A historic pub said to be haunted by the ghost of a highwayman has to be rebuilt brick by brick after being demolished without permission.
The former Punch Bowl Inn, in Hurst Green, Lancashire, is currently in ruins after it was illegally bulldozed by its owners in June last year.
Nine months before a developer’s application to accommodate caravan sites on the site was rejected by the council.
Now Ribble Valley Council has ordered that the 18th century pub be rebuilt to original plans, which will have to be done based on architectural data.
The Punch Bowl Inn, pictured here before demolition, is said to date from the 18th century
The original building is said to date from the 18th century, with a plaque above the door saying it dates from 1793.
But locals say it predates that, to the 1730s, when it gained a reputation for being haunted, with folklore claiming that highwaymen Dick Turpin and Ned King resided there.
According to a local legend, the two criminals visited the pub during their journey from Essex in 1739.
It was demolished ‘without permission’ by its owner in June last year, nine months before a planning application to convert it into a caravan site was rejected
It is alleged that Turpin traveled on to York, while King stayed and catered to travelers in the Ribble Valley with the help of the pub’s landlord, Jonathan Brisco.
King’s reign of terror ended, however, when he was captured by the army in 1741 and hanged from a tree outside the pub. According to local legends, his ghost haunted the pub while it was still standing, reports the Lancashire Telegraph.
The Grade II listed pub had been vacant for years before demolition, and the site was put up for sale in 2013.
The council subsequently rejected several building applications from Blackburn-based developer Donelan Trading Ltd.
These include refurbishment, partial demolition and extension works for holiday rentals and a cafe, while the most recent application, in March 2021, sought permission to build 15 mobile home pitches on the site.
This only appeared before the planning committee in March of this year, where it was subsequently rejected.
The cafe, which had been given monument status in 1983, had already been demolished for nine months.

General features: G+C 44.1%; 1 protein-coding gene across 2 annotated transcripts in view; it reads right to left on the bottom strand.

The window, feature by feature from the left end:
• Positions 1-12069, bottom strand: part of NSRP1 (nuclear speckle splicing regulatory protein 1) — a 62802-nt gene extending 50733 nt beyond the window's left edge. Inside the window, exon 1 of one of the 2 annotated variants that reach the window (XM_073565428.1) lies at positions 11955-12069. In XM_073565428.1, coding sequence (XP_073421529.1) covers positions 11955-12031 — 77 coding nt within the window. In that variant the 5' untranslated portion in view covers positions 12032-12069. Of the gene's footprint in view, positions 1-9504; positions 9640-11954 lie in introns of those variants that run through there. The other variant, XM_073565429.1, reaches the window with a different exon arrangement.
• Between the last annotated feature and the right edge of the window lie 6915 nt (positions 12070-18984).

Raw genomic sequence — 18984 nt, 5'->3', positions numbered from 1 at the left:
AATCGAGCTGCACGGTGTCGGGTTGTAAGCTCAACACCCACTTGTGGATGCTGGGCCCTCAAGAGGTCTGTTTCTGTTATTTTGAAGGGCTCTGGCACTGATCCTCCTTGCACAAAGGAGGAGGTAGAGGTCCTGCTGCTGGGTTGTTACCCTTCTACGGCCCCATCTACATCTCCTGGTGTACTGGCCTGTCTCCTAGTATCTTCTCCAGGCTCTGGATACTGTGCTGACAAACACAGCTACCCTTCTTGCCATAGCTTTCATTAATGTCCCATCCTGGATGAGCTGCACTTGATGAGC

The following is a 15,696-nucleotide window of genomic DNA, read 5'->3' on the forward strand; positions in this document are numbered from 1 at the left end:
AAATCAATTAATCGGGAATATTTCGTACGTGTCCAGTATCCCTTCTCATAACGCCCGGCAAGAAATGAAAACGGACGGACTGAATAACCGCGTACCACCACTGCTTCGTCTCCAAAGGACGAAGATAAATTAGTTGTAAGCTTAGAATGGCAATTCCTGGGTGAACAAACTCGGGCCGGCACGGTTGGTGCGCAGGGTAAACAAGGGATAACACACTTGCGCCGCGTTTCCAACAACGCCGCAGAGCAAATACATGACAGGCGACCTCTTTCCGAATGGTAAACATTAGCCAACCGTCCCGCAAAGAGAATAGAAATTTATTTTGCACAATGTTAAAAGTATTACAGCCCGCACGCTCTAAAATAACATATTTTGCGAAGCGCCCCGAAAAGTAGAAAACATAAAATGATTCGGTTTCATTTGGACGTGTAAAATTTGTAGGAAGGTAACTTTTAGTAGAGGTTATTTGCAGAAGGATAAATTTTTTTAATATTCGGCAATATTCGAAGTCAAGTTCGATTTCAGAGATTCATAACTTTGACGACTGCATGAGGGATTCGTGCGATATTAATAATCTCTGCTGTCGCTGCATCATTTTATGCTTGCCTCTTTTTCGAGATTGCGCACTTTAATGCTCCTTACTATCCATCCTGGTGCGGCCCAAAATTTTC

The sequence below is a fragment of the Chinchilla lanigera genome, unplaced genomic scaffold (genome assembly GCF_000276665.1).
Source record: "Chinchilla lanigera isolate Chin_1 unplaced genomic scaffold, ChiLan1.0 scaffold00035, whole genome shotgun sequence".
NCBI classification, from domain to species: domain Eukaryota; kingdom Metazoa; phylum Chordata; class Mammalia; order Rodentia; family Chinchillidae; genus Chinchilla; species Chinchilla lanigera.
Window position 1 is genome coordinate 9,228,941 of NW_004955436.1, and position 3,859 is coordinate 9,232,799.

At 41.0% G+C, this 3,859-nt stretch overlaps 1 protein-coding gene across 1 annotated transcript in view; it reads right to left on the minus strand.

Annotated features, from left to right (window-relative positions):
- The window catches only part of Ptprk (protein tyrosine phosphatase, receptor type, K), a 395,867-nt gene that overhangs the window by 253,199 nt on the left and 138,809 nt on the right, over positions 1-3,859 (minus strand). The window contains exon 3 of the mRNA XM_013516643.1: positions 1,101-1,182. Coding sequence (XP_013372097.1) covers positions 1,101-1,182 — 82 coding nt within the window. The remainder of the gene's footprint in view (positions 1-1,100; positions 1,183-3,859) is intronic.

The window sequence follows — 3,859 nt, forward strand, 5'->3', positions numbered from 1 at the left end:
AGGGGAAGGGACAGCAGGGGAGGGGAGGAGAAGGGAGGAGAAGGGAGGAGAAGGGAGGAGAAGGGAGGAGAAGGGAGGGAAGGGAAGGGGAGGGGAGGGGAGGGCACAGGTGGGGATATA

Historic England said it was “sad” that the late pub was being demolished “without permission”.
In reports from planning officials, written before the pub’s demolition, they said the proposed caravan development would be detrimental to the area surrounding the Grade II listed inn building, open countryside and the Forest of Bowland area.
The owner has now been commissioned to rebuild the pub brick by brick based on the original plans for the site
The zoning department has received numerous appeals, one of which states that the owner should not “be entitled to do anything with this land until a full investigation into the illegal destruction of the Punch Bowl Inn is completed.”
The local parish council also objected, citing factors such as overdevelopment, road safety and the inn’s demolition.
A spokeswoman for Historic England said the organization was “sad to learn that the heritage-listed Punch Bowl Inn was being demolished without permission.”
‘Dating back to the late 18th century, the building was a local landmark along Longridge Road,’ she added.
A spokeswoman for Ribble Valley Council confirmed that an enforcement notice had been sent demanding that the pub be rebuilt.
She added that she understood that the owner had appealed the order to rebuild the pub or other planning issues related to the site.
How a Lancashire pub ‘was chased by a notorious highwayman’
Local legend says the infamous highwayman Dick Turpin stayed at the inn with accommodation Ned King
The Punch Bowl Inn is known to have stood on the slopes of the Ribble Valley since the 18th century.
While a stone above the door dates the building to 1793, locals say the building dates from earlier in the century.
A local legend suggests it was used as a resting place by two notorious highwaymen – Dick Turpin and Ned King.
According to folklore, the couple arrived in 1739 after driving from Essex, with Turpin deciding to move to York while King stayed behind.
It is alleged that the pub’s owner, Jonathan Brisco, helped King when he robbed travelers on nearby roads.
Legend has it that he was eventually caught by a group of redcoats, who surrounded the pub, murdered Briscow and captured King.
However, the highwayman would not be granted a reprieve as the ghost hunters claimed he was hanged from a tree outside the pub, leading to the pub becoming haunted.
Life in the pub continued, with an extension in the mid-19th century, and it was given listed status in 1983.
However, its fortunes deteriorated and it was put up for sale in 2013.
It has been vacant ever since and successive urban planning applications to re-open it have been rejected before it was seemingly prematurely demolished in June last year.